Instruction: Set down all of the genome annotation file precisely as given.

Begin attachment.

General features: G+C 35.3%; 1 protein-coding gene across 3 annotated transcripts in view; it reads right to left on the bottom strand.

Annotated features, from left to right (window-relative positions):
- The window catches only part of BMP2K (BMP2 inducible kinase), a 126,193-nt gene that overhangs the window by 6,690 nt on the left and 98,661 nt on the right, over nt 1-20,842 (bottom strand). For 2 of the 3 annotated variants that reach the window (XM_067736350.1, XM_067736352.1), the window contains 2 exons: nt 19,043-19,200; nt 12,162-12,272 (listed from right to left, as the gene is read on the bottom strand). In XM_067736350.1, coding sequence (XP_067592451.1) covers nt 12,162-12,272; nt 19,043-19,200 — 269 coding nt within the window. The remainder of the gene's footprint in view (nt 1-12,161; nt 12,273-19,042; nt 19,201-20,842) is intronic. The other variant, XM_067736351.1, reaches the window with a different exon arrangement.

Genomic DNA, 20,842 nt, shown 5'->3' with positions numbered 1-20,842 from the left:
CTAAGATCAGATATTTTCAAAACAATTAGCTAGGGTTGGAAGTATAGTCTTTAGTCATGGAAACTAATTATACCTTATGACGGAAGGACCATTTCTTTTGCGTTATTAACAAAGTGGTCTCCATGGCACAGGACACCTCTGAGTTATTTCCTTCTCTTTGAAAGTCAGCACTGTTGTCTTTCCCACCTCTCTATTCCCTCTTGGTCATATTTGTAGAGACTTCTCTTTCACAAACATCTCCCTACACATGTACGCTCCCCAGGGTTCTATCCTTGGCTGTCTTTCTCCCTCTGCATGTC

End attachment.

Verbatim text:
General features: G+C 35.3%; 1 protein-coding gene across 3 annotated transcripts in view; it reads right to left on the bottom strand.

Annotated features, from left to right (window-relative positions):
- The window catches only part of BMP2K (BMP2 inducible kinase), a 126,193-nt gene that overhangs the window by 6,690 nt on the left and 98,661 nt on the right, over nt 1-20,842 (bottom strand). For 2 of the 3 annotated variants that reach the window (XM_067736350.1, XM_067736352.1), the window contains 2 exons: nt 19,043-19,200; nt 12,162-12,272 (listed from right to left, as the gene is read on the bottom strand). In XM_067736350.1, coding sequence (XP_067592451.1) covers nt 12,162-12,272; nt 19,043-19,200 — 269 coding nt within the window. The remainder of the gene's footprint in view (nt 1-12,161; nt 12,273-19,042; nt 19,201-20,842) is intronic. The other variant, XM_067736351.1, reaches the window with a different exon arrangement.

Genomic DNA, 20,842 nt, shown 5'->3' with positions numbered 1-20,842 from the left:
CTAAGATCAGATATTTTCAAAACAATTAGCTAGGGTTGGAAGTATAGTCTTTAGTCATGGAAACTAATTATACCTTATGACGGAAGGACCATTTCTTTTGCGTTATTAACAAAGTGGTCTCCATGGCACAGGACACCTCTGAGTTATTTCCTTCTCTTTGAAAGTCAGCACTGTTGTCTTTCCCACCTCTCTATTCCCTCTTGGTCATATTTGTAGAGACTTCTCTTTCACAAACATCTCCCTACACATGTACGCTCCCCAGGGTTCTATCCTTGGCTGTCTTTCTCCCTCTGCATGTC